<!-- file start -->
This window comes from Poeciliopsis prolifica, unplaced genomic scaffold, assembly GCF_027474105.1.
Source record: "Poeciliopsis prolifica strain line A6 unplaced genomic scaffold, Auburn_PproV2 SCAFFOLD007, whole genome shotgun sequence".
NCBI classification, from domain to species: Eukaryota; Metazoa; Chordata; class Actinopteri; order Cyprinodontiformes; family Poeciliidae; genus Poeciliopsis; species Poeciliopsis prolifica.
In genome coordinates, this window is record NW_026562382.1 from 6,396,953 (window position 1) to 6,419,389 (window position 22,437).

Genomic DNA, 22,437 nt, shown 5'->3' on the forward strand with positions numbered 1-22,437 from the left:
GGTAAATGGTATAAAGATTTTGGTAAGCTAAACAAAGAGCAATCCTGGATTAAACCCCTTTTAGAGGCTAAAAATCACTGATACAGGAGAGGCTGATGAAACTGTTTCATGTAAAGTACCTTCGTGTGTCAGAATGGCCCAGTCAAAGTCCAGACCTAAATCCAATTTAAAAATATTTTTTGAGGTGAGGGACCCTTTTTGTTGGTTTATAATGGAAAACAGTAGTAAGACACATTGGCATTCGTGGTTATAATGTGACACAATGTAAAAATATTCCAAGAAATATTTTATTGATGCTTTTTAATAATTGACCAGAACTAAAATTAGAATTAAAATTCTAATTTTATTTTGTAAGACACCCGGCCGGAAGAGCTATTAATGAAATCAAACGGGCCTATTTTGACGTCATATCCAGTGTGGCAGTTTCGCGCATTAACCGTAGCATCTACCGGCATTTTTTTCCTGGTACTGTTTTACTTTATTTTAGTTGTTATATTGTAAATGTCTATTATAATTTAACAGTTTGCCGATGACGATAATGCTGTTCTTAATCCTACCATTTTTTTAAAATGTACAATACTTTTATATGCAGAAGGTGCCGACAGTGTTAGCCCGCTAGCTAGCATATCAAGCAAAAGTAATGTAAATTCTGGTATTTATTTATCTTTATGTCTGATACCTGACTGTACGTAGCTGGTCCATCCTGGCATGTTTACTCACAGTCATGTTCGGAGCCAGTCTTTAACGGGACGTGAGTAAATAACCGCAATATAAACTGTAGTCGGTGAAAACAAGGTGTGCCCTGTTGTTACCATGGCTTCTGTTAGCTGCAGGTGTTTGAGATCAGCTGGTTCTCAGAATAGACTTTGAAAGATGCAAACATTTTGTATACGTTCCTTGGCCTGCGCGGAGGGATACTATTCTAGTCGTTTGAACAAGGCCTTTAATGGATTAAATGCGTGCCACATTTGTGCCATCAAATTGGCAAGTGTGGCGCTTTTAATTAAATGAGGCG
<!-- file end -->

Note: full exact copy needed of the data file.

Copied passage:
This window comes from Poeciliopsis prolifica, unplaced genomic scaffold, assembly GCF_027474105.1.
Source record: "Poeciliopsis prolifica strain line A6 unplaced genomic scaffold, Auburn_PproV2 SCAFFOLD007, whole genome shotgun sequence".
NCBI classification, from domain to species: Eukaryota; Metazoa; Chordata; class Actinopteri; order Cyprinodontiformes; family Poeciliidae; genus Poeciliopsis; species Poeciliopsis prolifica.
In genome coordinates, this window is record NW_026562382.1 from 6,396,953 (window position 1) to 6,419,389 (window position 22,437).

Genomic DNA, 22,437 nt, shown 5'->3' on the forward strand with positions numbered 1-22,437 from the left:
GGTAAATGGTATAAAGATTTTGGTAAGCTAAACAAAGAGCAATCCTGGATTAAACCCCTTTTAGAGGCTAAAAATCACTGATACAGGAGAGGCTGATGAAACTGTTTCATGTAAAGTACCTTCGTGTGTCAGAATGGCCCAGTCAAAGTCCAGACCTAAATCCAATTTAAAAATATTTTTTGAGGTGAGGGACCCTTTTTGTTGGTTTATAATGGAAAACAGTAGTAAGACACATTGGCATTCGTGGTTATAATGTGACACAATGTAAAAATATTCCAAGAAATATTTTATTGATGCTTTTTAATAATTGACCAGAACTAAAATTAGAATTAAAATTCTAATTTTATTTTGTAAGACACCCGGCCGGAAGAGCTATTAATGAAATCAAACGGGCCTATTTTGACGTCATATCCAGTGTGGCAGTTTCGCGCATTAACCGTAGCATCTACCGGCATTTTTTTCCTGGTACTGTTTTACTTTATTTTAGTTGTTATATTGTAAATGTCTATTATAATTTAACAGTTTGCCGATGACGATAATGCTGTTCTTAATCCTACCATTTTTTTAAAATGTACAATACTTTTATATGCAGAAGGTGCCGACAGTGTTAGCCCGCTAGCTAGCATATCAAGCAAAAGTAATGTAAATTCTGGTATTTATTTATCTTTATGTCTGATACCTGACTGTACGTAGCTGGTCCATCCTGGCATGTTTACTCACAGTCATGTTCGGAGCCAGTCTTTAACGGGACGTGAGTAAATAACCGCAATATAAACTGTAGTCGGTGAAAACAAGGTGTGCCCTGTTGTTACCATGGCTTCTGTTAGCTGCAGGTGTTTGAGATCAGCTGGTTCTCAGAATAGACTTTGAAAGATGCAAACATTTTGTATACGTTCCTTGGCCTGCGCGGAGGGATACTATTCTAGTCGTTTGAACAAGGCCTTTAATGGATTAAATGCGTGCCACATTTGTGCCATCAAATTGGCAAGTGTGGCGCTTTTAATTAAATGAGGCG